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Rating system complicated

June 12, 2012
The Leader Herald

So much for "schools in need of improvement." That category for schools failing to meet standards soon will be a thing of the past in New York as the education system again comes up with another way to measure schools' progress.

New York and seven other states recently were granted waivers for federal No Child Left Behind standards, allowing the state to create new designations and standards. The designations will be called "priority" schools, "focus" schools and "reward" schools.

Local districts will be using the new ratings method.

By the end of the school year, the Gloversville Enlarged School District no longer will be designated "in need of improvement." Instead, the district will fall into one of the other categories.

The state Education Department says the federal waiver releasing New York from No Child Left Behind will:

Allow for school and district effectiveness to be measured based on state assessments of English language arts and math.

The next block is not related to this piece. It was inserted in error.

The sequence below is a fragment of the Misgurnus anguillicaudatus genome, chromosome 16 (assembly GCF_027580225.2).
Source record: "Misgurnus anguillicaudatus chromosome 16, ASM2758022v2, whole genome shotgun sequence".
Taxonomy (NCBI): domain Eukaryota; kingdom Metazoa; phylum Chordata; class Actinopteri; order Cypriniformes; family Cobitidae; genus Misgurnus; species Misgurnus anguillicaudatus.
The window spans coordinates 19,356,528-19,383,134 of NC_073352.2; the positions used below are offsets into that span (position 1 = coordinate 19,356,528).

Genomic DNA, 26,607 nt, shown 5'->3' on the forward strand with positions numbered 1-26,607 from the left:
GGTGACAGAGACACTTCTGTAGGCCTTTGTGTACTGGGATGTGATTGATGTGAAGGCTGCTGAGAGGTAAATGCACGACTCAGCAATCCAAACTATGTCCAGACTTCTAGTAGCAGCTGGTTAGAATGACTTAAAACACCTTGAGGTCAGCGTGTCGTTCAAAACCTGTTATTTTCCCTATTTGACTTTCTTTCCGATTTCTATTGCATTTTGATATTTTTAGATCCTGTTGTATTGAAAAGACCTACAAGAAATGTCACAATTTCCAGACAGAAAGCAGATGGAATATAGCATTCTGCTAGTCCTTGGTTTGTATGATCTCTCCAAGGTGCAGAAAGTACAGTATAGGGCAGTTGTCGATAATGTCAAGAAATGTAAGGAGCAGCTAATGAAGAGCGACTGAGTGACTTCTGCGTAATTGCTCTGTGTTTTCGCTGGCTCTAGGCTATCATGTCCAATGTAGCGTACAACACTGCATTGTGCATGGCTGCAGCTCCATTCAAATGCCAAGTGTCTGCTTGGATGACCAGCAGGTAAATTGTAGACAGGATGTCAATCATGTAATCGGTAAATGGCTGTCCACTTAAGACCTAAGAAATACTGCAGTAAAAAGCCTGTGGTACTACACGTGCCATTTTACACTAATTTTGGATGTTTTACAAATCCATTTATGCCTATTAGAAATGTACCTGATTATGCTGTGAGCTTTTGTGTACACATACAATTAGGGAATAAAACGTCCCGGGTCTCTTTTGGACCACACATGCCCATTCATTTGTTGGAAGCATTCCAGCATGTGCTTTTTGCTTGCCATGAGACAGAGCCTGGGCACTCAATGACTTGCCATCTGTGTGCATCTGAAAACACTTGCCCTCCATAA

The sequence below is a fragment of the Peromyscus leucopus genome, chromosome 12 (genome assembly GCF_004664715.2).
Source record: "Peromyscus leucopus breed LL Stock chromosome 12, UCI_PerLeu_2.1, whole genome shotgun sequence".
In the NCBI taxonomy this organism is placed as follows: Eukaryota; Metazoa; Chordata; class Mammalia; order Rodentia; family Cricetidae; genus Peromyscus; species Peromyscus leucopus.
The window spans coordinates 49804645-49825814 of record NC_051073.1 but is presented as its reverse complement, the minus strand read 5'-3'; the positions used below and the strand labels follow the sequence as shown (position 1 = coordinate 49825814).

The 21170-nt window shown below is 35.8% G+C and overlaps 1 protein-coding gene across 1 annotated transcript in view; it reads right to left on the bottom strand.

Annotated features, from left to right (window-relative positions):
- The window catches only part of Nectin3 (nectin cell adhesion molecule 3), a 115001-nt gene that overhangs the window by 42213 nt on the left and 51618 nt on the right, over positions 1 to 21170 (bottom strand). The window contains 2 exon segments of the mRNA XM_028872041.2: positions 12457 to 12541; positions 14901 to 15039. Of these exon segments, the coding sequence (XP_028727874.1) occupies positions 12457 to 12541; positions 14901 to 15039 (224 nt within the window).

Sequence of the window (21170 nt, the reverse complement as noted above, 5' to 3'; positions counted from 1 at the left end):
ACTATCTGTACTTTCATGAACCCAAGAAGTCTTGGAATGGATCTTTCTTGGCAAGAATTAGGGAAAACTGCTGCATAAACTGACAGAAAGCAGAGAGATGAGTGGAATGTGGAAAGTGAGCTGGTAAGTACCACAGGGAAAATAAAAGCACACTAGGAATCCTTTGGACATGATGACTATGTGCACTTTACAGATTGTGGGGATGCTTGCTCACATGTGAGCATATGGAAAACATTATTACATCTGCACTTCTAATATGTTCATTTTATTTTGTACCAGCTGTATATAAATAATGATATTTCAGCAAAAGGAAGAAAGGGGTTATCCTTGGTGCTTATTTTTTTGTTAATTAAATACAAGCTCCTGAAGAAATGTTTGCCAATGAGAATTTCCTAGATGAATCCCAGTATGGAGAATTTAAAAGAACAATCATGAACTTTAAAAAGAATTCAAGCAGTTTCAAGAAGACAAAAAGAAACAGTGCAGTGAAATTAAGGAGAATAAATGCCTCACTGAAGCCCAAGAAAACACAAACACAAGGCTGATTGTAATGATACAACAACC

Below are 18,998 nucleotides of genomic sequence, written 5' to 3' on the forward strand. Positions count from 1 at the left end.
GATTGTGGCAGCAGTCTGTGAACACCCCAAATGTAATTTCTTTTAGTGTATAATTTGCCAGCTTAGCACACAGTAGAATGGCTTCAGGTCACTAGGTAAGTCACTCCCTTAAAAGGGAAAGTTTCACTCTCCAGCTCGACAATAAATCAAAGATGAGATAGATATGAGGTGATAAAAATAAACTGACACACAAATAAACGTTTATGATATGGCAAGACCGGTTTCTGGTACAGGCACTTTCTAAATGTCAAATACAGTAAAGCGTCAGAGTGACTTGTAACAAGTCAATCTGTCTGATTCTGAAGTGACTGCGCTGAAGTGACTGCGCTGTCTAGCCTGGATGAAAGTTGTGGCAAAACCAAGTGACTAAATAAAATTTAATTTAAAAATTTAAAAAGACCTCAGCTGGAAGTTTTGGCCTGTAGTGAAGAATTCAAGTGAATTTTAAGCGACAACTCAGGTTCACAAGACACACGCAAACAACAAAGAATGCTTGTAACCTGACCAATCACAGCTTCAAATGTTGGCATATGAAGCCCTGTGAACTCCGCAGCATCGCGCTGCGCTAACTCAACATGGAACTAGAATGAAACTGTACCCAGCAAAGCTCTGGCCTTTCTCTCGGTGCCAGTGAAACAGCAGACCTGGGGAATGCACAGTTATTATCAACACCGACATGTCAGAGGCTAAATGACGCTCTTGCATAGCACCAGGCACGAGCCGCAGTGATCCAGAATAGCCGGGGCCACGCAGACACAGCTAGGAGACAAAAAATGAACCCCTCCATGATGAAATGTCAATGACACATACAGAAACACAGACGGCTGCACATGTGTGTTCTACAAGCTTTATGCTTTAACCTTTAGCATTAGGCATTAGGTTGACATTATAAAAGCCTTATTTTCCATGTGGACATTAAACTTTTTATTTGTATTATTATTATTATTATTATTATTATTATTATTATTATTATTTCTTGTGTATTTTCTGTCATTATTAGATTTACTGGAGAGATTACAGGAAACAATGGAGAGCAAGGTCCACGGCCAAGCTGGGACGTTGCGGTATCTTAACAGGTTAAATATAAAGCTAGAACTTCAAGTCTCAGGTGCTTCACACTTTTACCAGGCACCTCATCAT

Enable the state to designate "focus" districts that will be targeted for additional support as they work to improve low performing schools.

Provide districts with the flexibility to redirect resources to implement school reform models in the state's lowest-performing 5 percent of schools.

Give school districts more flexibility to implement effective extended learning time programs in collaboration with community partners.

Double the funding that identified focus districts must set aside to support parental engagement and promote community involvement in low-performing schools.

We're eager to see how the new method works, but we wish parents luck in trying to understand it.

The designations we're hearing now and in recent years seem complicated. We wonder whether anyone besides the educators and bureaucrats truly comprehends the ratings, categories and goals, and what they involve.

 
 

 

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